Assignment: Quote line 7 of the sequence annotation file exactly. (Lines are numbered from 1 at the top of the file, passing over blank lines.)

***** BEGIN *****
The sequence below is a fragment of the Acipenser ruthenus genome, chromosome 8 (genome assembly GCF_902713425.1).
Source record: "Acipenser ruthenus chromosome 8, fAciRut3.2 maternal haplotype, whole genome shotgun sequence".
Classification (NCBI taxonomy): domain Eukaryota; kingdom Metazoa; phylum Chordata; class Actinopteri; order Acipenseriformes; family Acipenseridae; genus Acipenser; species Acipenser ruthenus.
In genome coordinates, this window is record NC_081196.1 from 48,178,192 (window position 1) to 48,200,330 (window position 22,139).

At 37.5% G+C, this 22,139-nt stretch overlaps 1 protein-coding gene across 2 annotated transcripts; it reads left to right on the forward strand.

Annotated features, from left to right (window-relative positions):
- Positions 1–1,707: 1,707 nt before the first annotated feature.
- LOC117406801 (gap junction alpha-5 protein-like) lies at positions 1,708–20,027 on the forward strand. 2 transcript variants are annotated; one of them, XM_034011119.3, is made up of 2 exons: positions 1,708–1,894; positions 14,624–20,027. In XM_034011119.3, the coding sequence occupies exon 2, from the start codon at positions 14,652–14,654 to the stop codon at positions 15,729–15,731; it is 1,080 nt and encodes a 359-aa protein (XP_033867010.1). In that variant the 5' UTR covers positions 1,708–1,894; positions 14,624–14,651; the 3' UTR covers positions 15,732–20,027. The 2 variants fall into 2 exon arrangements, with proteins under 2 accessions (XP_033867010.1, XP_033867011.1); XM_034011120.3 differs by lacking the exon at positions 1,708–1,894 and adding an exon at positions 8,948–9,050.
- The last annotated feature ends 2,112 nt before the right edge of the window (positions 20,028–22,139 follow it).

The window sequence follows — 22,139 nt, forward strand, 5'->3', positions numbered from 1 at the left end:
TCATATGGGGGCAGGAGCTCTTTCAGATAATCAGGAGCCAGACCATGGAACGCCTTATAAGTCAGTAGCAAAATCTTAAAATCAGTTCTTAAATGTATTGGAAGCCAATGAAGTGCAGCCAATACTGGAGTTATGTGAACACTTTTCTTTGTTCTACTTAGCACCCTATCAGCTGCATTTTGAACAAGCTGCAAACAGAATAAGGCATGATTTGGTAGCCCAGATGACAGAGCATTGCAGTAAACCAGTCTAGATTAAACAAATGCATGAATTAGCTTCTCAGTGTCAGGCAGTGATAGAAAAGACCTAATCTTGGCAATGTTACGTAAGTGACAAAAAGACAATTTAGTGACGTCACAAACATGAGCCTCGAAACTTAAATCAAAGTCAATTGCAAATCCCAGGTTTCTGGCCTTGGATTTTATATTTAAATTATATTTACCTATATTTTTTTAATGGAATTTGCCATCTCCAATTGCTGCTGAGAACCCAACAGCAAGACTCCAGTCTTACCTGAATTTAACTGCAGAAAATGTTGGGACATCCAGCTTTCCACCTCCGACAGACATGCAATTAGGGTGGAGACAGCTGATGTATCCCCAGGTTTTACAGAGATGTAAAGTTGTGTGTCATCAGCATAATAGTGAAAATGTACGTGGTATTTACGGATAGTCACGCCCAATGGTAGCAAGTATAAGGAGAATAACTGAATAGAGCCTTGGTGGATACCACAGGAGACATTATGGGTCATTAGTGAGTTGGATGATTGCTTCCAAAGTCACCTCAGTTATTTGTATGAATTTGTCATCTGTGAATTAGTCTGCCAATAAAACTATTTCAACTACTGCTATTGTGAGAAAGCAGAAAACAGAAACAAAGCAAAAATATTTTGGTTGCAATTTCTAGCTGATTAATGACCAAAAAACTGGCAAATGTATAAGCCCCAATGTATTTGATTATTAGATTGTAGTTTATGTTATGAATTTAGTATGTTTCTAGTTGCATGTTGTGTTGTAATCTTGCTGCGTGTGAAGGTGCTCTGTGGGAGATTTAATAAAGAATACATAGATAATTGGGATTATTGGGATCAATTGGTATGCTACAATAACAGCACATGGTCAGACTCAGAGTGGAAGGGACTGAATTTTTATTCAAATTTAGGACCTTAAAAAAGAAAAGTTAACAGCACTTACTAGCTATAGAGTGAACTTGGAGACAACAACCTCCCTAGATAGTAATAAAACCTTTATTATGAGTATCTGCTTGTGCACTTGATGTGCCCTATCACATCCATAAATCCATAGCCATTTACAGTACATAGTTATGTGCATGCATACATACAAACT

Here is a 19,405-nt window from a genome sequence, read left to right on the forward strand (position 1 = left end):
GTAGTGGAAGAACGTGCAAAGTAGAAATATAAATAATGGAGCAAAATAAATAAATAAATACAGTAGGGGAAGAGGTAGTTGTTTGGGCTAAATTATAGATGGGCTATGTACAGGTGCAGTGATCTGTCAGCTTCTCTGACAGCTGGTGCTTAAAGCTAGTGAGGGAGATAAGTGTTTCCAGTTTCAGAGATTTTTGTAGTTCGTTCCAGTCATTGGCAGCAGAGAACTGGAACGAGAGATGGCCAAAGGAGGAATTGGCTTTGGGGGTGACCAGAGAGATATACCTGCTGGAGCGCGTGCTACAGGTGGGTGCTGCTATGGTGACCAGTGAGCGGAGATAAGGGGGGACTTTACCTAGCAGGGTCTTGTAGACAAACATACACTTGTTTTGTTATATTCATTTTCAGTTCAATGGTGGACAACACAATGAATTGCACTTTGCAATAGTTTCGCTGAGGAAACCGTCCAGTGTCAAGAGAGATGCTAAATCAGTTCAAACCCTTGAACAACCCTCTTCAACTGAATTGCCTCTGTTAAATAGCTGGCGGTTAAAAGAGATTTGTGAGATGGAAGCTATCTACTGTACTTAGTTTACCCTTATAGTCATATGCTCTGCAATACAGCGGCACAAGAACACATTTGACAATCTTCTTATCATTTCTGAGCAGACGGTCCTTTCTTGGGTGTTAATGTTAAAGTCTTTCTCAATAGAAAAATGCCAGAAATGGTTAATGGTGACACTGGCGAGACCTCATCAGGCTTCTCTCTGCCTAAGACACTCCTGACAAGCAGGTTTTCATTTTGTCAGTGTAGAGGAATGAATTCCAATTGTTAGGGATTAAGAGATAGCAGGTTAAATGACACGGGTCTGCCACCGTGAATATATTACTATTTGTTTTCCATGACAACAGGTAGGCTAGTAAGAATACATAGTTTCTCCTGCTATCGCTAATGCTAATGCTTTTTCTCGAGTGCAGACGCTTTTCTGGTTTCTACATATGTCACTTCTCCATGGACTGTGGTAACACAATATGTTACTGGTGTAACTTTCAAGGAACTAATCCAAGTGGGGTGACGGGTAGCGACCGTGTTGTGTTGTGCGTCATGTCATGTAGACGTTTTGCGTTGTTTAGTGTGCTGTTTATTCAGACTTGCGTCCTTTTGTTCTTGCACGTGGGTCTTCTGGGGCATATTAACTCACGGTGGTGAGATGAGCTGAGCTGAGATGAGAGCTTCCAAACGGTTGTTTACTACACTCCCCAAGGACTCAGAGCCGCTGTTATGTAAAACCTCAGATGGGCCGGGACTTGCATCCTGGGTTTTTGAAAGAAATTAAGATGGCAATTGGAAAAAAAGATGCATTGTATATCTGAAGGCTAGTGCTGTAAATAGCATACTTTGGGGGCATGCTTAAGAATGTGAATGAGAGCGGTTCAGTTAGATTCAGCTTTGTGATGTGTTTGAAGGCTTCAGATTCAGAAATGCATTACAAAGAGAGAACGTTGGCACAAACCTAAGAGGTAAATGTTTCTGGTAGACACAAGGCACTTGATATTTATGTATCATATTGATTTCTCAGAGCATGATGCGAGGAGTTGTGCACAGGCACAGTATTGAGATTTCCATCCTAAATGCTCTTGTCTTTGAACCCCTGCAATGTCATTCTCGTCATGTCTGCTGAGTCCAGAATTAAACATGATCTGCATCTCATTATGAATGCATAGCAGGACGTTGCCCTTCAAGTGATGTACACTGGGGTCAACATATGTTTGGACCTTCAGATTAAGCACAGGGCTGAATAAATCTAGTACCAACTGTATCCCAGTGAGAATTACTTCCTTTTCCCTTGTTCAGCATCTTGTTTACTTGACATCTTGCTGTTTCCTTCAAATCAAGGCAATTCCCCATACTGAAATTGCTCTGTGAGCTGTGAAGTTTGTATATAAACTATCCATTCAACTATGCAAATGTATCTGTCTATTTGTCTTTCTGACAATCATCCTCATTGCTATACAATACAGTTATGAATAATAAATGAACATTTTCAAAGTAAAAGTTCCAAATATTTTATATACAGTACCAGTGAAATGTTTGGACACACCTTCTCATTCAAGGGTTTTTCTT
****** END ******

- Positions 1–1,707: 1,707 nt before the first annotated feature.